users with stroke to use at home has been primarily designed for telerehabilitation, and requires
several inertial sensors positioned near the wrist, and a belt-worn processor unit [100].

   The accuracy of ACCs alone as motion monitors has been established by comparing them
with differentiated signals from Vicon and other cameras, where a close match was found [101].
Other studies have correlated ACC and muscle activity during simple arm reaching movements
[102], as well as with overall activity levels in stroke subjects [92].

   Other modalities have been applied to RFTP, including video tracking with anatomical
markers [103] [104] [105] and a 3D optoelectronic system [106]. Sensorized gloves, such as the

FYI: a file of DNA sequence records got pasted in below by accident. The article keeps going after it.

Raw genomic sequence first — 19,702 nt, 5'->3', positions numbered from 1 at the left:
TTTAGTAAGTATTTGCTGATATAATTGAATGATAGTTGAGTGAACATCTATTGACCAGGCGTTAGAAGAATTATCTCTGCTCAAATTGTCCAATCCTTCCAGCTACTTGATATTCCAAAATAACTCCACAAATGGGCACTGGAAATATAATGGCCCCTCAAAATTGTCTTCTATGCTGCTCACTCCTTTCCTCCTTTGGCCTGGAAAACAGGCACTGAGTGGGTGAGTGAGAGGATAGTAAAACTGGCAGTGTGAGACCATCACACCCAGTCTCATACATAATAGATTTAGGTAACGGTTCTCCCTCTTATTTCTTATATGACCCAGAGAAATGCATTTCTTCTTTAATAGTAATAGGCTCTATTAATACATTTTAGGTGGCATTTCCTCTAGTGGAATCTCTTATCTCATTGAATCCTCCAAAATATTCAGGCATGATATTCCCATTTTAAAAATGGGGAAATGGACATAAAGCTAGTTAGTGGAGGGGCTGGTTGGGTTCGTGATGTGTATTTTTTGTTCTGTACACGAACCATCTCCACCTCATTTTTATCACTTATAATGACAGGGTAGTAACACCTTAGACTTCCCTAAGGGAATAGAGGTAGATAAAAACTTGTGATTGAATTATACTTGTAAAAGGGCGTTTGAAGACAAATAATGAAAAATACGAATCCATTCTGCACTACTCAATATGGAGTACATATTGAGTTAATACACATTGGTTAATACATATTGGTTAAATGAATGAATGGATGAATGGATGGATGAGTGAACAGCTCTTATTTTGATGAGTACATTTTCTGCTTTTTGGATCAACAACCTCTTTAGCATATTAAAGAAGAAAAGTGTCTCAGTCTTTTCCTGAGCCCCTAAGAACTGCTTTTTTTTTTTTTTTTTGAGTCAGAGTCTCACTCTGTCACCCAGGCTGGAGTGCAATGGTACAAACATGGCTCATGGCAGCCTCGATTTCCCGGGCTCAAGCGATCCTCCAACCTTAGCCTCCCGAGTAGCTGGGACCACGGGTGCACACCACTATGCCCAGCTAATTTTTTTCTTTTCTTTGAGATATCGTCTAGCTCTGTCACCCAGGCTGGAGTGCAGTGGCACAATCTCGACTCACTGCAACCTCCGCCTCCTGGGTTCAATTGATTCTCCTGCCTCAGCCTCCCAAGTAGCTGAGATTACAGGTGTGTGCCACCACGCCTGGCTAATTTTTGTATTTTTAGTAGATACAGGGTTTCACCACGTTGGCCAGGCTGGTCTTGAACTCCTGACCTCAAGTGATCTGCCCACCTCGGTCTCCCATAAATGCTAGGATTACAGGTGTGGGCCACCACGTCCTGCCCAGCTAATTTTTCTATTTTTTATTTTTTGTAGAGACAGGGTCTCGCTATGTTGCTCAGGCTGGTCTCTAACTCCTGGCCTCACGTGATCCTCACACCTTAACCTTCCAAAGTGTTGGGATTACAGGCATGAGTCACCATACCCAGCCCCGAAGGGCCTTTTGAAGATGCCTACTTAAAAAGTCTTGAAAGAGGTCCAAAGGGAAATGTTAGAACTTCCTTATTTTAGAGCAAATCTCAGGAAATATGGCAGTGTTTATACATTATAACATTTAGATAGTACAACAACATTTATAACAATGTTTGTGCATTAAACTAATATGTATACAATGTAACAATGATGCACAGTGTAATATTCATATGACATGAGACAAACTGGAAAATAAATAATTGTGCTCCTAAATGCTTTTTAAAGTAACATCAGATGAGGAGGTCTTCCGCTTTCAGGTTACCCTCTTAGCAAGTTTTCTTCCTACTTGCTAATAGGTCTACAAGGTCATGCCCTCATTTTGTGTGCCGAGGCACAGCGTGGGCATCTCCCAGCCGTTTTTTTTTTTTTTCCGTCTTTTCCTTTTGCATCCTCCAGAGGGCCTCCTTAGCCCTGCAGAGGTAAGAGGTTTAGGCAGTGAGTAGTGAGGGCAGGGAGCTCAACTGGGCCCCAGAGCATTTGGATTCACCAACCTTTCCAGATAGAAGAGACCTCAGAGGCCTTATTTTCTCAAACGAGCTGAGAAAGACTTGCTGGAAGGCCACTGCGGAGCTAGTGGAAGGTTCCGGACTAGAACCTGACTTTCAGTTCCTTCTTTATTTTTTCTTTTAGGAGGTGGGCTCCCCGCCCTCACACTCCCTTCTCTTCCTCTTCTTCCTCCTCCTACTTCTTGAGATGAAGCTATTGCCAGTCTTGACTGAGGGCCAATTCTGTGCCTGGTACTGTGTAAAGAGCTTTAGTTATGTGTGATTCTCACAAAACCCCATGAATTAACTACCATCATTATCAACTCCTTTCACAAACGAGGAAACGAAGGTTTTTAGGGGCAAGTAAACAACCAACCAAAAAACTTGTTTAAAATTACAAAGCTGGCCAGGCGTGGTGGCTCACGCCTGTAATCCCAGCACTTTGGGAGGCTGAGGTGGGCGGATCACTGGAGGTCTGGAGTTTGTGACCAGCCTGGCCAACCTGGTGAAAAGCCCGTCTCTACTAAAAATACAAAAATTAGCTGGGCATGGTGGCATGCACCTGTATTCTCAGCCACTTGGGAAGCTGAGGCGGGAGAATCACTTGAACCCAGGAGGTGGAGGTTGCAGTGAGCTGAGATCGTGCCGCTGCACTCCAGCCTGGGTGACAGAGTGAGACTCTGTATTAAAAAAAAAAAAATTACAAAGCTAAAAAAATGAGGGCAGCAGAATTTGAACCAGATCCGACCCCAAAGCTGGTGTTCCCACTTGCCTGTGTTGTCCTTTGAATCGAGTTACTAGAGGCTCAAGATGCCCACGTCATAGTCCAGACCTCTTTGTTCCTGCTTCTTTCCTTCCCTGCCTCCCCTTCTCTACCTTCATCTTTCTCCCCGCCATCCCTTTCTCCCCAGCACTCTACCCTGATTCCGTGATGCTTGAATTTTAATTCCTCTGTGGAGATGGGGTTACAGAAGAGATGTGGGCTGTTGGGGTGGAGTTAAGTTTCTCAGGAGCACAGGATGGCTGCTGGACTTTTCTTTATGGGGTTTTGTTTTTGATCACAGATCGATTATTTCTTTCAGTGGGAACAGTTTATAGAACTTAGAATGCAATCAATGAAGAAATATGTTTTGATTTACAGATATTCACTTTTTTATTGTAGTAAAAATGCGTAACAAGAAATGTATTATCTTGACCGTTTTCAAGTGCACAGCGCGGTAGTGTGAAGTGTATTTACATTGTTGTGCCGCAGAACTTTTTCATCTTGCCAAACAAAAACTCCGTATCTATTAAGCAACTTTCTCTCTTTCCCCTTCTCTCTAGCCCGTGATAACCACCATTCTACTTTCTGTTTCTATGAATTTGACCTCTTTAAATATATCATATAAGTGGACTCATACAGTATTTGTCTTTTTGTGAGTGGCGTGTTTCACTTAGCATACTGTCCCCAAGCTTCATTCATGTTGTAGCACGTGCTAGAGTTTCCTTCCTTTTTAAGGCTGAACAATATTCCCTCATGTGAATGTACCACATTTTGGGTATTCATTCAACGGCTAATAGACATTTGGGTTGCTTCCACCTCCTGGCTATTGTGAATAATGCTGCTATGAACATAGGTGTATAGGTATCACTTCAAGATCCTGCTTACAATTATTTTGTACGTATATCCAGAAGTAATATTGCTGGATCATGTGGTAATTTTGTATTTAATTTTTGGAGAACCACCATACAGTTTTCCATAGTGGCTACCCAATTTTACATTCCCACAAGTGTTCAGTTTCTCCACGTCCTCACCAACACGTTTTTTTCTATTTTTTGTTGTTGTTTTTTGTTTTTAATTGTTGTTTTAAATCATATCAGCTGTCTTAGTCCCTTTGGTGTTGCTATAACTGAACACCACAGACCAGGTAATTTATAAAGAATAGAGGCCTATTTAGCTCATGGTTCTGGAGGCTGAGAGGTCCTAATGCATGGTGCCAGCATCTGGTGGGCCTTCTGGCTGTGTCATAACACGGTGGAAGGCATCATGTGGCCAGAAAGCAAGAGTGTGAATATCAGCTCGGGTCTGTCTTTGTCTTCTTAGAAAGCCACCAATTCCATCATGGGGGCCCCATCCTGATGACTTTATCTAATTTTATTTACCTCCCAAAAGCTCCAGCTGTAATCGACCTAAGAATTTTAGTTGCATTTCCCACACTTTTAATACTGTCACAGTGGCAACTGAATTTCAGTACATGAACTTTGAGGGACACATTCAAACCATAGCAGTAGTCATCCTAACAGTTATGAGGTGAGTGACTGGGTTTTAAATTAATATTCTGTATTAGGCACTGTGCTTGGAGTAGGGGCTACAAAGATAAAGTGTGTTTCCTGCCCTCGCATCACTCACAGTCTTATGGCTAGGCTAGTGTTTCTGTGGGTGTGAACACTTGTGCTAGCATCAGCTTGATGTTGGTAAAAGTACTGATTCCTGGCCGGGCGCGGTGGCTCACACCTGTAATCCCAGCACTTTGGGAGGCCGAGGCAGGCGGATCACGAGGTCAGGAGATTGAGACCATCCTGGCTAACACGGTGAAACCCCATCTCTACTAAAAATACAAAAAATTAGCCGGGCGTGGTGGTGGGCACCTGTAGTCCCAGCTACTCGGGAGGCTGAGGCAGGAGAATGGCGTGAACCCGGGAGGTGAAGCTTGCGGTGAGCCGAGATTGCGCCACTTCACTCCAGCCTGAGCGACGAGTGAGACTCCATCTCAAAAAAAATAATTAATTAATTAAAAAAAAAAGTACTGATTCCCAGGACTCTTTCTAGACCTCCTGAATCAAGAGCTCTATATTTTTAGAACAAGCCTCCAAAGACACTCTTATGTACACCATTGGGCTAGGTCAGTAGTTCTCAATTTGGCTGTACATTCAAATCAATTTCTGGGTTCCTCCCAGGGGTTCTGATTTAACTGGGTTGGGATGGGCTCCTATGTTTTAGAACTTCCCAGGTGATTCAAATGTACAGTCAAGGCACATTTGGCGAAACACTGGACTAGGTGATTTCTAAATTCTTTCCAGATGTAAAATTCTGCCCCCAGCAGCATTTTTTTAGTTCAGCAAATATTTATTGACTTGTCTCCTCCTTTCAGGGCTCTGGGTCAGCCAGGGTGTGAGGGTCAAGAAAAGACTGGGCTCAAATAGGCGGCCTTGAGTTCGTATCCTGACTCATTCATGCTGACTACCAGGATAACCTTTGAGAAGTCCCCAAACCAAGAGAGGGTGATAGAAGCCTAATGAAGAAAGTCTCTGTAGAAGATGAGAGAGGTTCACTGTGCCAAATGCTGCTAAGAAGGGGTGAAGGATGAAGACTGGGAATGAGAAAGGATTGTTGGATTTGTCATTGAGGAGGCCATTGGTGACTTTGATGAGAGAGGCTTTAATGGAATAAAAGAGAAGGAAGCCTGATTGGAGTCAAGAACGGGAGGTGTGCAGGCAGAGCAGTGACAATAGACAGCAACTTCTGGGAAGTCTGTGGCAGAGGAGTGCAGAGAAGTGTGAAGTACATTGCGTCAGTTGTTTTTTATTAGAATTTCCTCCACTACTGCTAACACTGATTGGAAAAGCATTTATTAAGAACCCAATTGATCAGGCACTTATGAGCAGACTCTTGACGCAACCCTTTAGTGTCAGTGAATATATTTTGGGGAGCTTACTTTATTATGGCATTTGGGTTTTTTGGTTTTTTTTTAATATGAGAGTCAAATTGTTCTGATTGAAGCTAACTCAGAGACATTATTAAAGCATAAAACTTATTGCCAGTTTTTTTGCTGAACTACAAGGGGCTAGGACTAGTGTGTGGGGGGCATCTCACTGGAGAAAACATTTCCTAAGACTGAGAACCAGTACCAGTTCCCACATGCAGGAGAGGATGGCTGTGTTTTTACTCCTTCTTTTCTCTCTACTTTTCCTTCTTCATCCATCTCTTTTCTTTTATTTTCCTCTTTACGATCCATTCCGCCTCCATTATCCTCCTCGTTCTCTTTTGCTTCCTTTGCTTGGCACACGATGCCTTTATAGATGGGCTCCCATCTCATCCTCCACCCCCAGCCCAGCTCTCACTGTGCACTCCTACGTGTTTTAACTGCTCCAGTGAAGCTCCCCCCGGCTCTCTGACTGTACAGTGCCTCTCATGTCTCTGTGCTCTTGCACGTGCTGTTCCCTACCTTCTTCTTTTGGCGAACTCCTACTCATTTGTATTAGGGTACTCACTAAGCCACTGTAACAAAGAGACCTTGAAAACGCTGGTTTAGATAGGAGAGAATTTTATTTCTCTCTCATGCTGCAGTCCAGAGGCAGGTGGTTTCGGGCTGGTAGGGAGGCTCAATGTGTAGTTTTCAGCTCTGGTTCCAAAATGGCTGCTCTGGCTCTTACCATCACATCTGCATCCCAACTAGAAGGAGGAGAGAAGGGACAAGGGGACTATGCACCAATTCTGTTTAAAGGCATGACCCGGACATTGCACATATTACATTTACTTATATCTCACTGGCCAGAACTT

Rutgers Master II and others have been developed to encourage specific finger exercises and
have demonstrated efficacy [107] [69]. A drawback of these technologies, such as wearable
goniometers, markers and gloves, is the difficulty of donning and inconvenience in wearing by
many persons with motor impairments.
Beyond ordinary biofeedback resembling computer games, virtual reality environments provide
more realistic biofeedback and encouragement and may improve the prospects of physical
exercise [108-122]. Motor imagery has been used as biofeedback, whereby users practice
watching a corrected image of their affected arm moving normally, done by projecting a mirror
image of their sound arm[123] [124].

Although the mechanisms of biofeedback efficacy are not fully known, and some literature
reviews have not found significant effects [27], there is no doubt that training must overcome
abnormal muscle patterns, synergies, contractures, as well as stiffness of joints, muscles and
tendons. Therapists usually begin by working with isolated muscles and movements, and